Current Research on Complementary and Alternative Medicine (CAM) in the Treatment of Anxiety Disorders: An Evidence-Based Review

Authors: Trkulja V (1) , Barić H (2)
(1) Department of Pharmacology, Zagreb University School of Medicine (2) Department of Neurosurgery, University Hospital Center Zagreb
Source: Adv Exp Med Biol. 2020;1191:415-449
DOI: 10.1007/978-981-32-9705-0_22 Publication date: 2020 E-Publication date: Jan. 31, 2020 Availability: abstract Copyright: © Springer Nature Singapore Pte Ltd. 2020
Language: English Countries: Not specified Location: Not specified Correspondence address:


Article abstract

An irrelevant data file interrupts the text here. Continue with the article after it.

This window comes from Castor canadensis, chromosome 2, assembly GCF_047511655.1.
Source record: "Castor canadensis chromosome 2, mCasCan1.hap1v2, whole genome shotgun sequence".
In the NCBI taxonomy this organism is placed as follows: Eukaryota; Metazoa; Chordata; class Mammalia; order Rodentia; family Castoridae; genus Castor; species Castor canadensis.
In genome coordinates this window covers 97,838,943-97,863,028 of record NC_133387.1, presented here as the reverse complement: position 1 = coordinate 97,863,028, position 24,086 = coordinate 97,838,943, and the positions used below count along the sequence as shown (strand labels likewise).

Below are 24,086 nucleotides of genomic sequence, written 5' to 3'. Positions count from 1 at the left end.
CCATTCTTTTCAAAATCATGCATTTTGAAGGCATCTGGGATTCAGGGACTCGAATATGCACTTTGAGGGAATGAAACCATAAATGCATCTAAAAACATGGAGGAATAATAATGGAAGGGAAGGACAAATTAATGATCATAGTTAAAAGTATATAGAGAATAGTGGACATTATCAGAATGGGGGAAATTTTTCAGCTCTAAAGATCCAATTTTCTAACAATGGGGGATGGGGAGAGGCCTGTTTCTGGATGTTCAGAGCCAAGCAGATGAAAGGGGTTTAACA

Complementary and alternative medicine (CAM) encompasses a wide range of different nonmainstream therapies that have been increasingly used for treatment or adjunctive treatment of various ailments with anxiety/anxiety disorders being one of the commonly CAM (self)-medicated conditions. Thousands of published papers refer to use of CAM in various psychiatric disorders or in healthy or medically ill patients with mood or anxiety difficulties. In this chapter we focus specifically on clinically diagnosed (in line with the standard criteria) anxiety disorders and overview evidence of efficacy/safety of a range of CAM modalities: biologically based therapies (typically herbal preparations and less so nutraceuticals); manipulative and body-based therapies (acupuncture, aerobic exercise, massage, therapeutic touch, repetitive transcranial magnetic stimulation, balneotherapy, and others); mind-body therapies (yoga, Morita therapy, Tai Chi, reiki, Chinese cognitive therapy, religious and spiritual interventions, relaxation, mediation, and mindfulness-based interventions); and alternative medical systems (Ayurveda, homeopathy). We focus exclusively on randomized controlled trials and attempt to evaluate the existing body of evidence in the same manner that is applied to mainstream treatments.

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